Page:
Ancient Monuments

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Moated site at Fairstead Farm

A Scheduled Monument in Cowlinge, Suffolk

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Latitude: 52.1601 / 52°9'36"N

Longitude: 0.5167 / 0°31'0"E

OS Eastings: 572245.086221

OS Northings: 254299.989893

OS Grid: TL722542

Mapcode National: GBR PDC.KG1

Mapcode Global: VHJGY.XY1Y

Entry Name: Moated site at Fairstead Farm

Scheduled Date: 9 March 2001

Source: Historic England

Source ID: 1019802

English Heritage Legacy ID: 33305

County: Suffolk

Civil Parish: Cowlinge

Traditional County: Suffolk

Lieutenancy Area (Ceremonial County): Suffolk

Church of England Parish: Cowlinge St Margaret of Antioch

Church of England Diocese: St.Edmundsbury and Ipswich


The monument includes a medieval moated site at Fairstead Farm, approximately
750m to the south east of Cowlinge parish church.

The moated site includes a quadrangular island, measuring up to 94m north
west to south east by 68m north east to south west. The island is surrounded
by a partially water-filled moat measuring a maximum of 12m wide and up to 3m
deep. A small section of an inner bank, not more than 10m long and 4m wide, is
sited towards the south eastern end of the south western side of the island.
An outer bank along the north east side of the moat measures approximately 5m
wide and is thought to have been constructed with material dug from the moat.
A leat extends northwards for 10m from the north western corner of the moat
and a sluice across the leat controls the flow of water in and out of the
moat. Both the leat and sluice are included in the scheduling. A causeway
across the south west arm of the moat and a two-arched brick bridge across the
north arm are known to have been in use before 1846 and are believed to
represent the original access to the island. The causeway and the brick bridge
are both included in the scheduling. The western corner of the island is
revetted with modern brick. Immediately to the north of the causeway a stable
block and a brick outhouse abut the outer edge of the moat and concrete
revetting extends between these two buildings. The north west side of the
island is occupied by Fairstead Farm, a Listed Building Grade II dating to the
18th century or earlier.

Fairstead Farm is believed to have been named after a fair, granted at
Cowlinge in 1225. A rectangular open field on the west side of Fairstead Farm
is marked on Hodskinson's 1783 Map of Suffolk as `Fairstead' and recorded in
1846 as `Fair Green and Cow house hostery'.

Fairstead Farmhouse and its cellar, the garage, the stables and brick outhouse
on the outer edge of the south west arm of the moat and the interconnecting
revetting, all outhouses and sheds, the modern brick superstructure on the
bridge, other modern brick revetting, modern walls, fences, gates, together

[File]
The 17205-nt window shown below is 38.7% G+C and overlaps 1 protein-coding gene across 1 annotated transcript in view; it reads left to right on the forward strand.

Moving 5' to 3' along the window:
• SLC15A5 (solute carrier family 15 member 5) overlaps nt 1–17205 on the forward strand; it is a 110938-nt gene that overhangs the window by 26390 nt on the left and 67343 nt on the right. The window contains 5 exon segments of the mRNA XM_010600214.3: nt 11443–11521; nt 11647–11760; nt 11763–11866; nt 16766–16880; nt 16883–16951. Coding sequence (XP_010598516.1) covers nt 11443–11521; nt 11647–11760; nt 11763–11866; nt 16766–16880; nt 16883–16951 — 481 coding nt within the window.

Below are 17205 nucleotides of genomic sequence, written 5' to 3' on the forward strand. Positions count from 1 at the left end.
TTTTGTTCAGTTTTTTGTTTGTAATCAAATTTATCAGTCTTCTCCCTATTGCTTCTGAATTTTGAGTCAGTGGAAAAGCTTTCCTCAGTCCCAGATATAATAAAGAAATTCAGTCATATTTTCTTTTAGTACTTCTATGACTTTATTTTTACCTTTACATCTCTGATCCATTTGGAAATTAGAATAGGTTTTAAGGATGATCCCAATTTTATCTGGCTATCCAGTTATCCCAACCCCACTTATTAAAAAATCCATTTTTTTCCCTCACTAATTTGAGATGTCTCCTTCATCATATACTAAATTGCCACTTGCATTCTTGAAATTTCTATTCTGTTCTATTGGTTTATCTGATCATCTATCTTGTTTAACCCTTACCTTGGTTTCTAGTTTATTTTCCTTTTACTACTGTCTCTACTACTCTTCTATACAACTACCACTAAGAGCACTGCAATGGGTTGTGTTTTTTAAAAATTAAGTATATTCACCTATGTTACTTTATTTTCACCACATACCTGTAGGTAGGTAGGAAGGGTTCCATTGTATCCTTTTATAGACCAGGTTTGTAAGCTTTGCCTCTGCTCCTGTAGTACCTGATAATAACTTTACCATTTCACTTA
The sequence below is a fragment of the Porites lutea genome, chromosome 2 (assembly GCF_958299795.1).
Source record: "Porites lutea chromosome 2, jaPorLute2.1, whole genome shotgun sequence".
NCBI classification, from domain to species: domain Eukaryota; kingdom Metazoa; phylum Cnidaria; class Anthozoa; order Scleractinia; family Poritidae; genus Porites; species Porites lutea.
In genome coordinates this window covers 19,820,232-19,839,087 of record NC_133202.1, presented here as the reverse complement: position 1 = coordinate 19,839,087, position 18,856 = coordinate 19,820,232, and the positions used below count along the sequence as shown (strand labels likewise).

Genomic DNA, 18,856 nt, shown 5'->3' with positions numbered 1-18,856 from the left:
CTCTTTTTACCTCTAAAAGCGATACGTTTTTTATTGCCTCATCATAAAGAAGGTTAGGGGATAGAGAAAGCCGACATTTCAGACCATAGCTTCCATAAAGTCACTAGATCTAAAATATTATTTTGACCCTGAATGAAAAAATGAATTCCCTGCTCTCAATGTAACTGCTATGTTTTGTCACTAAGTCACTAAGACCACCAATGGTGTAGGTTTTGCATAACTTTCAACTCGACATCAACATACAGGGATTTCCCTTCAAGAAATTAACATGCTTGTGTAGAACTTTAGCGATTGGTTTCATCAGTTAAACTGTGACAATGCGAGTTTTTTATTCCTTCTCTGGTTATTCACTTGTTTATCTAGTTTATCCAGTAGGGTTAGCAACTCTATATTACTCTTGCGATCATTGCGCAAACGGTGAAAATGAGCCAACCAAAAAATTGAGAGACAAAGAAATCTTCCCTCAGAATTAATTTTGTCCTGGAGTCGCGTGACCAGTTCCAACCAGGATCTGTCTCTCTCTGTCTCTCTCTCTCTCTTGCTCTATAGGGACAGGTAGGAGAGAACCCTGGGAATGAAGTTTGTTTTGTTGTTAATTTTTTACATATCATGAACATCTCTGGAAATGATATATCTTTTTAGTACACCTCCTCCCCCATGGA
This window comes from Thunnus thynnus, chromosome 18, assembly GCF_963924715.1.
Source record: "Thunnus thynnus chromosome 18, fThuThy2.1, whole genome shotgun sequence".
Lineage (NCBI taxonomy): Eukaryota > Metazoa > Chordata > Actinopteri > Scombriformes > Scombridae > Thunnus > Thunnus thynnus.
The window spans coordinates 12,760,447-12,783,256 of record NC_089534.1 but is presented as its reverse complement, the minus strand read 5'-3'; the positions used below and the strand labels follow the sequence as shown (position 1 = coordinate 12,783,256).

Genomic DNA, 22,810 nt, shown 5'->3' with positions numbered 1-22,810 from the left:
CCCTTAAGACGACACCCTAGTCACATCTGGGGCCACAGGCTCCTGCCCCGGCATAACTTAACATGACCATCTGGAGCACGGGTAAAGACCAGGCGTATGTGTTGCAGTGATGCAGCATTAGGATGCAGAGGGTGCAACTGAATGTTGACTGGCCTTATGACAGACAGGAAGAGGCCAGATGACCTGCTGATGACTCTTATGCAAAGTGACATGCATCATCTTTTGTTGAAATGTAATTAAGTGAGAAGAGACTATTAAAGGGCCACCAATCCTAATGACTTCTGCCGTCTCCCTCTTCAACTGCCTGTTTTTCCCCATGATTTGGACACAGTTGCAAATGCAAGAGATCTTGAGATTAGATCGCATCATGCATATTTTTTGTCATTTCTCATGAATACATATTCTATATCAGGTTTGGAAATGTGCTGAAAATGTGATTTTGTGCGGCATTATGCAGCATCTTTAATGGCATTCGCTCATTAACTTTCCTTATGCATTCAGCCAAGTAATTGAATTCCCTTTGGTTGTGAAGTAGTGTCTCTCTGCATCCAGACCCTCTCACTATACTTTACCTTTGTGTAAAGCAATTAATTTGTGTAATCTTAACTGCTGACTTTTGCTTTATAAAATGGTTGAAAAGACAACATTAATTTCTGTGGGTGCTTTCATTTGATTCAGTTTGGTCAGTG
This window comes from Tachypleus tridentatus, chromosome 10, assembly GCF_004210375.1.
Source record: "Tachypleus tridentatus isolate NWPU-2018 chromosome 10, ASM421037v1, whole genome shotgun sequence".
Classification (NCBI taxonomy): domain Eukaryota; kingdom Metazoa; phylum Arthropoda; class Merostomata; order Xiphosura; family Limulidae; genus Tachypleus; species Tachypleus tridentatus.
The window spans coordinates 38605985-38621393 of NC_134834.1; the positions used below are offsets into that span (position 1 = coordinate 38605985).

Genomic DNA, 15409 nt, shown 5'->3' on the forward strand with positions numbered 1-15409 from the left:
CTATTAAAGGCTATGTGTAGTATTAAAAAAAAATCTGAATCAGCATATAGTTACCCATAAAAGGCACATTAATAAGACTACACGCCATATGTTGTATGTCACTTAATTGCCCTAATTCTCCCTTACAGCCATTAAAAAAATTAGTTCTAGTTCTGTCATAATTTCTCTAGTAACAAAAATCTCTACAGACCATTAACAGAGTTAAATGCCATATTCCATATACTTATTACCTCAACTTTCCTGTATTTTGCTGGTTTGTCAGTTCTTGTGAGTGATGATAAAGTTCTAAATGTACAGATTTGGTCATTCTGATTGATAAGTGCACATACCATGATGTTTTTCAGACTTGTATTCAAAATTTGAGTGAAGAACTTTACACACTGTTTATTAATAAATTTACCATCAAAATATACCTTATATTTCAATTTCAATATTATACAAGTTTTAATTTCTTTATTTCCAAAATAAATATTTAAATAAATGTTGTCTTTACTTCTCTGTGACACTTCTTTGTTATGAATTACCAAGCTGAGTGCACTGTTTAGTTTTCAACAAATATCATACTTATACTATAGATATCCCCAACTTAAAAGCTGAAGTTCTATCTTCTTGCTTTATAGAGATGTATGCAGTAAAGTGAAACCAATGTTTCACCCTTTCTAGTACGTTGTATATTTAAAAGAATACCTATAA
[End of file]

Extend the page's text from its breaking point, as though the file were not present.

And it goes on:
with all modern man-made surfaces are excluded from the scheduling, although
the ground beneath all these features is included.

The site of the monument is shown on the attached map extract.

Source: Historic England

Reasons for Scheduling

Around 6,000 moated sites are known in England. They consist of wide ditches,
often or seasonally water-filled, partly or completely enclosing one or more
islands of dry ground on which stood domestic or religious buildings. In some
cases the islands were used for horticulture. The majority of moated sites
served as prestigious aristocratic and seigneurial residences with the
provision of a moat intended as a status symbol rather than a practical
military defence. The peak period during which moated sites were built was
between about 1250 and 1350 and by far the greatest concentration lies in
central and eastern parts of England. However, moated sites were built
throughout the medieval period, are widely scattered throughout England and
exhibit a high level of diversity in their forms and sizes. They form a
significant class of medieval monument and are important for the understanding
of the distribution of wealth and status in the countryside. Many examples
provide conditions favourable to the survival of organic remains.

The moated site at Fairstead Farm survives well. It remains largely
undisturbed by post-medieval and modern activity and will retain buried
evidence for structures and other features relating to the development and
character of the site throughout its periods of occupation. Buried soils
beneath the inner and outer banks are likely, also, to retain evidence for
earlier land use. The buried silts in the base of the moat will contain
artefacts relating to the period of occupation, and organic remains including
evidence for the local environment in the past are also likely to be present
in waterlogged deposits in the moat.

Comparisons between this site and further examples, both locally and more
widely, will provide valuable insights into the development and nature of
settlement in medieval England.

Source: Historic England


Books and journals
Scarfe, N, 'An Historical Atlas of Suffolk' in Medieval and later fairs, (1988), 63
Title: Tithe Map of Cowlinge
Source Date: 1846

Source: Historic England

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